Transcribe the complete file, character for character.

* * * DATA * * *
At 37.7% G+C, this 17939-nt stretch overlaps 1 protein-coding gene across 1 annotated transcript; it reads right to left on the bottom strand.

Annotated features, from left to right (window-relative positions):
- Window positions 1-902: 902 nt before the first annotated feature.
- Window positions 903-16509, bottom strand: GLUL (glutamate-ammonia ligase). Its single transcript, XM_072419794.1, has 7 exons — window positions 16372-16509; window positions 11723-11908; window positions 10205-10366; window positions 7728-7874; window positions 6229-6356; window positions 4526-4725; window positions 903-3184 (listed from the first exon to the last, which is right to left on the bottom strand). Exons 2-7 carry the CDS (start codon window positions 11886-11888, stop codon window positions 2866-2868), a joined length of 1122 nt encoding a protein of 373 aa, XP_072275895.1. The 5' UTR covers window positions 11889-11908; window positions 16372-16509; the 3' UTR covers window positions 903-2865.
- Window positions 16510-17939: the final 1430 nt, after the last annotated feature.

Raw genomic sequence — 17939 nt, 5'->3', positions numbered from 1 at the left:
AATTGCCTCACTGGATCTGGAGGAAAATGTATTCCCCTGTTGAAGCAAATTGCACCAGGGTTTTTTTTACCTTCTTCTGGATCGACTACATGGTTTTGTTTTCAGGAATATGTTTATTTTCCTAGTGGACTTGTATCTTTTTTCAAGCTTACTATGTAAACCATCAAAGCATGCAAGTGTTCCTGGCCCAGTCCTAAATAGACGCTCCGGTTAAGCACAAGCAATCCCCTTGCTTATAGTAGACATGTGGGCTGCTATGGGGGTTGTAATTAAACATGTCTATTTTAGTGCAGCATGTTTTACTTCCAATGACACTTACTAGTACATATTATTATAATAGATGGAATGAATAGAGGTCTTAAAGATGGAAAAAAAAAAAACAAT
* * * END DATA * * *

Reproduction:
At 37.7% G+C, this 17939-nt stretch overlaps 1 protein-coding gene across 1 annotated transcript; it reads right to left on the bottom strand.

Annotated features, from left to right (window-relative positions):
- Window positions 1-902: 902 nt before the first annotated feature.
- Window positions 903-16509, bottom strand: GLUL (glutamate-ammonia ligase). Its single transcript, XM_072419794.1, has 7 exons — window positions 16372-16509; window positions 11723-11908; window positions 10205-10366; window positions 7728-7874; window positions 6229-6356; window positions 4526-4725; window positions 903-3184 (listed from the first exon to the last, which is right to left on the bottom strand). Exons 2-7 carry the CDS (start codon window positions 11886-11888, stop codon window positions 2866-2868), a joined length of 1122 nt encoding a protein of 373 aa, XP_072275895.1. The 5' UTR covers window positions 11889-11908; window positions 16372-16509; the 3' UTR covers window positions 903-2865.
- Window positions 16510-17939: the final 1430 nt, after the last annotated feature.

Raw genomic sequence — 17939 nt, 5'->3', positions numbered from 1 at the left:
AATTGCCTCACTGGATCTGGAGGAAAATGTATTCCCCTGTTGAAGCAAATTGCACCAGGGTTTTTTTTACCTTCTTCTGGATCGACTACATGGTTTTGTTTTCAGGAATATGTTTATTTTCCTAGTGGACTTGTATCTTTTTTCAAGCTTACTATGTAAACCATCAAAGCATGCAAGTGTTCCTGGCCCAGTCCTAAATAGACGCTCCGGTTAAGCACAAGCAATCCCCTTGCTTATAGTAGACATGTGGGCTGCTATGGGGGTTGTAATTAAACATGTCTATTTTAGTGCAGCATGTTTTACTTCCAATGACACTTACTAGTACATATTATTATAATAGATGGAATGAATAGAGGTCTTAAAGATGGAAAAAAAAAAAACAAT